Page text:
A private ecumenical school serving primarily low-income children on Cleveland's near west side will sever ties with the Cleveland Catholic Diocese to preserve a new partnership with MetroHealth.
Urban Community School, which was founded in 1968 by the Ursuline nuns in partnership with three Catholic churches on the near west side — St. Wendelin, St. Malachi and St. Patrick — announced this week that its board had "voted overwhelmingly" in October to move ahead with the MetroHealth partnership. This will include a new community health center on the UCS campus, (Lorain Avenue and W. 48th Street), which will provide a broad range of services to students and their families. The plan is to break ground on the clinic in 2019 and begin services
But the board vote comes at a cost. The Diocese had alerted UCS that because MetroHealth would not agree to the church's ethical health care guidelines, the school could no longer remain "canonically Catholic." In a letter to the UCS community
this week, school president Tom Gill mentioned "contraceptive referrals" specifically. (MetroHealth, as a public healthcare system, could not stop providing birth control and information on contraceptive options to patients.)
"Our hope was to pursue the clinic while retaining our existing relationship with the Diocese and our Ursuline sponsorship," Gill wrote. "Unfortunately, we were informed that, given Catholic teaching, such an outcome was impossible."
Gill said that religious education would remain a component of the UCS curriculum — in fact, he said they would not pursue becoming a charter school because of the value they place on children's spiritual formation — and that the Ursuline nuns, while discontinuing their formal sponsorship and governance, would be welcome to continue their service at the school and on the board.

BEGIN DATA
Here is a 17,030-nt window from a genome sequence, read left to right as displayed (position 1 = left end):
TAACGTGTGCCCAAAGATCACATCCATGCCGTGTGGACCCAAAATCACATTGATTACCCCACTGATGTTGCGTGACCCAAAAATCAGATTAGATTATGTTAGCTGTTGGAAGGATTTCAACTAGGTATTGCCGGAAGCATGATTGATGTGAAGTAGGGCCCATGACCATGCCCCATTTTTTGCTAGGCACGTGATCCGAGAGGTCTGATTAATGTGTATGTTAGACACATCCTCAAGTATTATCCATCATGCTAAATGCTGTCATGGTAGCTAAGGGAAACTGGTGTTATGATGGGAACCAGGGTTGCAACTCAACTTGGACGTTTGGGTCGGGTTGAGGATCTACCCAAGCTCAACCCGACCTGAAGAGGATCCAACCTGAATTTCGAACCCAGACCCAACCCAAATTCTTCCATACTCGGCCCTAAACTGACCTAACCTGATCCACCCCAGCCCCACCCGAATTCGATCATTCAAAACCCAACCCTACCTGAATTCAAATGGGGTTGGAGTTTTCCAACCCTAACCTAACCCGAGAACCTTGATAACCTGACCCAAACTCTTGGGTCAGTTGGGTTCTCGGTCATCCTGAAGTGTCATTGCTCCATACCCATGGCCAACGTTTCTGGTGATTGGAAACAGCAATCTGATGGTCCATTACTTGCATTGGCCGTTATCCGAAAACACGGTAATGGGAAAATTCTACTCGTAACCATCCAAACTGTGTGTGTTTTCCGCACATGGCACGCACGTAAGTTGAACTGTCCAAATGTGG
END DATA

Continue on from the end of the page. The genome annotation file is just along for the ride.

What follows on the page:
Among other potential ramifications
, the school's CYO membership is up in the air. UCS will lose its accreditation from the Ohio Catholic Schools Association and will pursue accreditation from the Independent Schools Association of the Central States (ISACS), a body that accredits other area private schools: Gilmour, Laurel, University School, Hawken, Hathaway Brown, and Western Reserve Academy among them.
The announcement has been met with mixed feelings by the UCS community, the St. Wendelin, St. Malachi and St. Patrick parishes, and by alumni on Facebook. Some have applauded the school for forging ahead with the clinic, and for recognizing the linkages between health, academic success, and community well-being. Others have lamented the decision, and feel that by ending the formal relationship with the Ursulines and the Diocese, UCS is surrendering an essential element of its identity. Many in both camps are angered by, or fed up with, a Catholic church they see as increasingly out of step.
The Diocese responded to Scene's request for comment with a prepared statement, which read in part: "While the Diocese supports the inclusion of health clinics in school environments to ensure that students, families and local communities have access to needed healthcare services, compliance with the Ethical and Religious Directives for Healthcare Services of the Church is vitally important to ensure that healthcare is delivered in a manner that is consistent with the moral teachings of the Catholic Church."
The priest at St. Patrick, Fr. Michael Gurnick, distributed a letter this weekend explaining the decision to the parish. He called the UCS board's decision a "truly unfortunate situation."
"To be clear," he wrote, "the three pastors [of St. Wendelin, St. Malachi and St. Patrick], who are all board members, did not and do not support this action. We would have preferred other options be explored."
Disclosure: The author is a UCS alumnus.